A Cacophony of Bicycles

Five years ago in Copenhagen I went cycling with my friend Olle for the first time and when I remarked at his (and everyone else’s) religious adherence to traffic safety issues – cyclists, pedestrians, motorists, all seemingly working in harmony – he said, to paraphrase, “everybody has to follow the rules or the system falls apart.”

Here in Charlottetown, the system has fallen apart. Especially as regards cyclists.

I’ve had my bicycle back on the road for just over a week now, and here are just a few of the things I’ve witnessed from other cyclists in the city:

  • riding the wrong way up a one-way street,
  • riding behind parked cars on the wrong side of the street,
  • riding on the sidewalk (by far and away the most prevalent misdeed),
  • blowing through stop signs and traffic lights.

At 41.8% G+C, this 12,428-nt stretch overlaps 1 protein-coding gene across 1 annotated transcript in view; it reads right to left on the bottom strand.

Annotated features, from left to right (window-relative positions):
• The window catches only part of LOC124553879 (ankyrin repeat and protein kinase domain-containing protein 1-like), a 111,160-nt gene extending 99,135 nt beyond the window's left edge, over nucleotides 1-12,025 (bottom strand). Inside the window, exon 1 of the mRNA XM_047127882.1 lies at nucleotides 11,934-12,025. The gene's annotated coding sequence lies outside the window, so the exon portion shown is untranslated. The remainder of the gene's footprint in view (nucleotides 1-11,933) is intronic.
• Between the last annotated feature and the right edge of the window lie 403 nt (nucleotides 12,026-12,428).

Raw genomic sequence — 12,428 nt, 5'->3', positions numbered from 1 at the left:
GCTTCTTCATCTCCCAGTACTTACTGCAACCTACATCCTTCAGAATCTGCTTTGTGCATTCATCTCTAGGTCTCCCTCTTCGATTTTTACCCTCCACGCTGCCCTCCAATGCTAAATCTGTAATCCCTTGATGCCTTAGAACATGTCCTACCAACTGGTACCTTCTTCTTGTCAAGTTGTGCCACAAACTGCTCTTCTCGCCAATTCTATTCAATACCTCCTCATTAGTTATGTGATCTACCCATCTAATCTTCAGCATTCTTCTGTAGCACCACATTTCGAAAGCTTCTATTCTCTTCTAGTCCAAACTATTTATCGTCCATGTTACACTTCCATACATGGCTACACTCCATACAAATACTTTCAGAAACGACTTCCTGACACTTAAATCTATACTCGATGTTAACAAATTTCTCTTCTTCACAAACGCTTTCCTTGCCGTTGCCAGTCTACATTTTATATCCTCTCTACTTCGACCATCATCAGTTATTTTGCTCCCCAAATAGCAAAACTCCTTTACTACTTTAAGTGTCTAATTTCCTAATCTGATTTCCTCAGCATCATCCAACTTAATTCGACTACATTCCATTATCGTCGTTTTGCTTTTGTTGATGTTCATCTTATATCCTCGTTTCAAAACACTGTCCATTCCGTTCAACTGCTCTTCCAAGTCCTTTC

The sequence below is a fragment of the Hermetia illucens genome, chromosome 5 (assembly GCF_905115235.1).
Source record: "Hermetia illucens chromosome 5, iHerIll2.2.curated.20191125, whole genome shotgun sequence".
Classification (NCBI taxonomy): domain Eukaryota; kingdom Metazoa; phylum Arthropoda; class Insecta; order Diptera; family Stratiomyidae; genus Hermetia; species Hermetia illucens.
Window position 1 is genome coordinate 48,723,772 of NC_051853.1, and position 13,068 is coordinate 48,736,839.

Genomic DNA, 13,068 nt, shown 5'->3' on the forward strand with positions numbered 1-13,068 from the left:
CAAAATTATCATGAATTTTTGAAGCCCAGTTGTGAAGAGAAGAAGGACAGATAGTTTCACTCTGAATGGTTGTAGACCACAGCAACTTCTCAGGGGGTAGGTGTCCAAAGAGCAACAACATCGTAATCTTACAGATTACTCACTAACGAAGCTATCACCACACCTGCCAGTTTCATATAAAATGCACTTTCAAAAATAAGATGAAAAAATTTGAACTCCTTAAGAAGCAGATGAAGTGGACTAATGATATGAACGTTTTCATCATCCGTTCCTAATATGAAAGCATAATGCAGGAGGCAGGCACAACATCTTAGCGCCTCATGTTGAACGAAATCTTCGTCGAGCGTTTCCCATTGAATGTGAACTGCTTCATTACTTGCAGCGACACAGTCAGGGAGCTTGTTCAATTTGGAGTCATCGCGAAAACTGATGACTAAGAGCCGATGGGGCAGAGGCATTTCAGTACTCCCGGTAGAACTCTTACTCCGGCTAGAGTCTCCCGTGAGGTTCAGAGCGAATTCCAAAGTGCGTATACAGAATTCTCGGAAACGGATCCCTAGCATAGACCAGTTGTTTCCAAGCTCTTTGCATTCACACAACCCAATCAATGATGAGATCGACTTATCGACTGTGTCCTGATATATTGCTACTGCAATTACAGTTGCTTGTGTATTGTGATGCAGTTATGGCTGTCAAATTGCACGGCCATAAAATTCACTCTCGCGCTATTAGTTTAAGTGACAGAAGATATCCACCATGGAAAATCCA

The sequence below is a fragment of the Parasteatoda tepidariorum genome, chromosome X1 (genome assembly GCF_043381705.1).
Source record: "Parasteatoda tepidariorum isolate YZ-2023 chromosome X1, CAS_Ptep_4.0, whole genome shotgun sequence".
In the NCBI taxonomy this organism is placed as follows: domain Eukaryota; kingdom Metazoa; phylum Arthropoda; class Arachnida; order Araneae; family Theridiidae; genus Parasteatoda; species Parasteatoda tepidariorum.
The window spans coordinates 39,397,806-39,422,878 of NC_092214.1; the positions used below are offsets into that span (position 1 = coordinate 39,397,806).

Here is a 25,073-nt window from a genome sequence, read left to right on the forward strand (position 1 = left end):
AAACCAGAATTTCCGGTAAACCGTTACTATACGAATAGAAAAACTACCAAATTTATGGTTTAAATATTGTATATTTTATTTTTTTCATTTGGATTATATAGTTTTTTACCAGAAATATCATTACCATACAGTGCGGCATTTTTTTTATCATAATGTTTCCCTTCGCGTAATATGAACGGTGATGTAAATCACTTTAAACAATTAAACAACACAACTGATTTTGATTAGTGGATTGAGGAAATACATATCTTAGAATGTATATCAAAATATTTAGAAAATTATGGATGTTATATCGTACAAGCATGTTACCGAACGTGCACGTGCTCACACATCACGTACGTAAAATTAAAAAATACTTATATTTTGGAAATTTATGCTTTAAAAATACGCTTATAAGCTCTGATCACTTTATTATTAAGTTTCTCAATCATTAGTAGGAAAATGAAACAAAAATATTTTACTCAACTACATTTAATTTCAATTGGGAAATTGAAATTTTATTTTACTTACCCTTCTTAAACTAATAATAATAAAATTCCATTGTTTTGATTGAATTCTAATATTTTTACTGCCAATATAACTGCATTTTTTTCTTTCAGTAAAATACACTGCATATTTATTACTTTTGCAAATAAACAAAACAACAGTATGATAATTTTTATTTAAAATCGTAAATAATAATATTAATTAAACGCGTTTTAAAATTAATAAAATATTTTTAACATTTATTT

I’m not going to even mention the lack of helmets (especially important given all of the above and the attendant certainly of eventual death), the almost total absence of hand signals, and cyclists riding at night without lights.

I’m not being a effete cycling purist here: irresponsible cycling in Charlottetown is all over the place, all the time; just sit on a park bench at any downtown intersection for 5 minutes and you’ll be almost certain to see one or more death-defying moves.

Now the libertarian in me says “cycle however you want – it’s your life,” but the problem with that is that the bad cycling behaviour of others has a direct impact on my life: it motorists and pedestrians lose respect for cyclists (and I can’t imagine how they haven’t at this point), then, like Olle says, the system falls apart. Motorists and pedestrians stop looking for cyclists in expected places because “expected” places could mean anywhere. Kids see cyclists riding up and down sidewalks and think it’s okay; parents, afraid to let their kids on the road (where they would learn to be responsible), let them ride on the sidewalk. And so on and so on.